One in six adults are affected by infertility, according to a landmark World Health Organization (WHO) report.
Issuing its first global estimate on the issue in over a decade, the UN agency stated the ‘sheer proportion’ affected showed the need to widen access to costly fertility treatments.
Yet the team admitted they were unable to definitively say that infertility rates had risen over the past decade.
This is despite gloomy warnings that spiralling obesity and ageing populations are ‘threatening mankind’s survival’.
By region, the Eastern Mediterranean, an area which includes the Middle East and North Africa, had the lowest global infertility rate of just 10.7 per cent.
While the WHO estimates one in six adults globally will be affected by infertility in their life time there are regional variations. The Easter Mediterranean recorded the lowest infertility rare of just 10.7 per cent, followed by Africa with 13.1 per cent and then Europe with 16.5 per cent. The Western pacific region recorded the highest rate of 23.2 per cent, followed by the Americas with 20 per cent. No figure was available for the South East Asia region due to lack of quality studies in that area
This meant that only about one in 10 men and women would struggle with fertility at some point in their lives.
Infertility was defined as not being to become pregnant after 12 months of regular unprotected sex.
The highest infertility rate of 23.2 per cent, nearly a quarter of the population, was recorded in the Western Pacific. This area includes China and Japan, as well as the likes of Australia and New Zealand.
In Europe, which includes the UK, the infertility rate was 16.5 per cent, about one in six.
And in the Americas, a region which includes the US, the figure stood at around 20 per cent, one in five.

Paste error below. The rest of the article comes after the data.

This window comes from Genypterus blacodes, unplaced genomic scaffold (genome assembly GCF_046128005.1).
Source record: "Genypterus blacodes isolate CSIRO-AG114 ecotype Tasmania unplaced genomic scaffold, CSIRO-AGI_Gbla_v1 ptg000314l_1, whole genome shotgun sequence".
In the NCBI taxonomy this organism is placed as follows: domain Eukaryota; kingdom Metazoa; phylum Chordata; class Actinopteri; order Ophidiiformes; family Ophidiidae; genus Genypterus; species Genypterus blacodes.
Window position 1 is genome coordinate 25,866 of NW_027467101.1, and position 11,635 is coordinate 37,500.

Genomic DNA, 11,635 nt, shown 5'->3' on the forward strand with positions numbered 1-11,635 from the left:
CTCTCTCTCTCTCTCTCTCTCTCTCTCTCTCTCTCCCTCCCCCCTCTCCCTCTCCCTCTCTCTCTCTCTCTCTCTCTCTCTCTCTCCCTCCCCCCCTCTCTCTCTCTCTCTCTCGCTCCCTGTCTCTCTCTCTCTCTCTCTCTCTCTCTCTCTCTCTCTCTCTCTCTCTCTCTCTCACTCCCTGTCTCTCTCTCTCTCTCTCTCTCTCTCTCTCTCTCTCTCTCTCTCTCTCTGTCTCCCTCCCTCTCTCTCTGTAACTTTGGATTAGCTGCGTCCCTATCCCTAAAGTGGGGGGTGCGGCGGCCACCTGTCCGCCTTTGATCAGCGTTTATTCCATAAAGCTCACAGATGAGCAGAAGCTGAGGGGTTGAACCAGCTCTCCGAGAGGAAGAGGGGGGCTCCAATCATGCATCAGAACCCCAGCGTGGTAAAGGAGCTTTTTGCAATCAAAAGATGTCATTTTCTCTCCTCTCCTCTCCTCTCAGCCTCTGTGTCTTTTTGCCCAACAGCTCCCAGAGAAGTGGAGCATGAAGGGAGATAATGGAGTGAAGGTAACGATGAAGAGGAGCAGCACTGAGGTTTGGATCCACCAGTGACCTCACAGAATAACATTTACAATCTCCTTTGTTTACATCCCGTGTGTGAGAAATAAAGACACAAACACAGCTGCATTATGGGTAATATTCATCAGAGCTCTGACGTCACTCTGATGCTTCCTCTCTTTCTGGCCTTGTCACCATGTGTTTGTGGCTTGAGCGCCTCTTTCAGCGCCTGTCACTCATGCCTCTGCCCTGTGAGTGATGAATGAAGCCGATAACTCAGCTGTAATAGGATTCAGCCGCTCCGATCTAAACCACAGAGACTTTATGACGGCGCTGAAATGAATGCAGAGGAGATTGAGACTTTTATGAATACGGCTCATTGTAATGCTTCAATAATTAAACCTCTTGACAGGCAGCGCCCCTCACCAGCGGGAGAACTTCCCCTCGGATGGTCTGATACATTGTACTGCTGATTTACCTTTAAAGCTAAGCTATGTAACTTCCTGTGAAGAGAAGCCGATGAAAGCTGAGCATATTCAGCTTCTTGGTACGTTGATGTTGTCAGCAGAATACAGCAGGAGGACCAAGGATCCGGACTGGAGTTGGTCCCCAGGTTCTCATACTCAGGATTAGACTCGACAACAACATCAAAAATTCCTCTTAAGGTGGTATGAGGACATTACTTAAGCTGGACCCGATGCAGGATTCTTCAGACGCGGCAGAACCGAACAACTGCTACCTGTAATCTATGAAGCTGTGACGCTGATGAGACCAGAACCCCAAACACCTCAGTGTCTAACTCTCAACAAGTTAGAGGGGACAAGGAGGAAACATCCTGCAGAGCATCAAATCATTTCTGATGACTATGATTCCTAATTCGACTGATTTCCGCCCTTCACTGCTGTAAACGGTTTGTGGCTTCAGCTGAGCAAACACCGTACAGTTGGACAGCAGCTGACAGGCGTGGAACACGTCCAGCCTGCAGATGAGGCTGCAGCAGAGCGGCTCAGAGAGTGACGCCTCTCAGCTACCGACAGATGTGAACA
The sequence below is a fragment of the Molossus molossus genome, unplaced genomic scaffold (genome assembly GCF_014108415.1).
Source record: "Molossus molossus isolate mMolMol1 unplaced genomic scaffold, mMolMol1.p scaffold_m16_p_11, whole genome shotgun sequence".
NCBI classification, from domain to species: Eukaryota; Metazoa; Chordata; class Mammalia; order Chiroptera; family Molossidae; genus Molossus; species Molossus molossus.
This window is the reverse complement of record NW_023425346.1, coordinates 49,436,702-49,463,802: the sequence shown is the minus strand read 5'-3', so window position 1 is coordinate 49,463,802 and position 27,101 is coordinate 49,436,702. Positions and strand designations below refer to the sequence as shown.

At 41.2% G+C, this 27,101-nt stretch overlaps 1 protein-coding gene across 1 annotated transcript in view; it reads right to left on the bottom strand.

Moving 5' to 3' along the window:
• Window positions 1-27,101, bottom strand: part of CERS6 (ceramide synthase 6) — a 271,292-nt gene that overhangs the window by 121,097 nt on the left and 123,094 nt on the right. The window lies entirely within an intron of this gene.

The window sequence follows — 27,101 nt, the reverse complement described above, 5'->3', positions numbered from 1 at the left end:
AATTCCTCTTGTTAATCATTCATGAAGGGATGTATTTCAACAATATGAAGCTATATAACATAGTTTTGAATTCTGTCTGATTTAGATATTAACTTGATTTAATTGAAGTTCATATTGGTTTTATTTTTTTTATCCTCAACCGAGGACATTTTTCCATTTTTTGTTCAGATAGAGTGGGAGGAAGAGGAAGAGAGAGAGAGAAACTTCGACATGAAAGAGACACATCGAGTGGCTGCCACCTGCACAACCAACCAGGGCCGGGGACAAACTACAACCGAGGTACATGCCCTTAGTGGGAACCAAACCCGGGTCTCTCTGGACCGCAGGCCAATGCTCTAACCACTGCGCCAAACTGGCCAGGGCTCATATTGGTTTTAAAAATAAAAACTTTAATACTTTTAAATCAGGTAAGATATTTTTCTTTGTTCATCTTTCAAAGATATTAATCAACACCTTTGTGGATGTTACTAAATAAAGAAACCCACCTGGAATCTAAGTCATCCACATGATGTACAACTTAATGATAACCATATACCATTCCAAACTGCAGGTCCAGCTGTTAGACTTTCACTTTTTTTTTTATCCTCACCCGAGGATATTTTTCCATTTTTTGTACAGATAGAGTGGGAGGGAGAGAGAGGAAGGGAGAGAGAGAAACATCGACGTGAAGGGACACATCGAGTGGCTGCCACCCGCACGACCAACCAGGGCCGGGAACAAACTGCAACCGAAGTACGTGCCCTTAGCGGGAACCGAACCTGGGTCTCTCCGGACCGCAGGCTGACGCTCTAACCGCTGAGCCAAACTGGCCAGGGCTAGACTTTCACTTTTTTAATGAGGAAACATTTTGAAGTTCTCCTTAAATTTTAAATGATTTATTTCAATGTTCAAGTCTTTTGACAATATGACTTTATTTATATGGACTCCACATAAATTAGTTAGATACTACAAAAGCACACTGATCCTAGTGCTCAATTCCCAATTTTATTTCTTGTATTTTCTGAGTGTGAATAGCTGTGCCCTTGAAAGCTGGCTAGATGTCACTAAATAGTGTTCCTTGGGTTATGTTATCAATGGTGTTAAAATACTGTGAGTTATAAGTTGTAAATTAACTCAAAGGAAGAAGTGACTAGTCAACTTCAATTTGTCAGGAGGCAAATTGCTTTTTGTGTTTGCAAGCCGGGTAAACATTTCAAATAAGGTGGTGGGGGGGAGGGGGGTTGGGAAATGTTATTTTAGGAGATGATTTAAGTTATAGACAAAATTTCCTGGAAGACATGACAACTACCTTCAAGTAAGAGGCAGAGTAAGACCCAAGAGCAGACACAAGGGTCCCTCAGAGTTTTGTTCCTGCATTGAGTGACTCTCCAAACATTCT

Overall, the WHO said the global average rate was 17.5 per cent.
It doesn’t mean these people would never be able to have children — with couples impacted by infertility capable of using techniques like IVF to get pregnant.
However, the WHO noted that access to fertility treatments is expensive. It means it is unattainable in parts of the world.
And women experiencing infertility can face stigma and even violence as result of societal expectations about having children, the report said.
WHO director-general Dr Tedros Adhanom Ghebreyesus said the report showed the scale of the infertility problem and the need to tackle it.
‘The report reveals an important truth — infertility does not discriminate,’ he said.
‘The sheer proportion of people affected show the need to widen access to fertility care and ensure this issue is no longer sidelined in health research and policy, so that safe, effective, and affordable ways to attain parenthood are available for those who seek it.’
WHO’s director of sexual and reproductive health and research, Dr Pascale Allotey, added that a lack of affordable fertility treatment could lead families to financial ruin.
Experts did not find a substantial difference in infertility rates between rich and poor nations a finding they said showed the extent of the problem and a need for universal access to fertility treatments
The WHO calculations were based on 133 studies from around the world from a pool of 12,000 but even these select few had issues with how they were conducted a problem the global health body said showed the need for a consistent approach to how scientists conduct research into the issue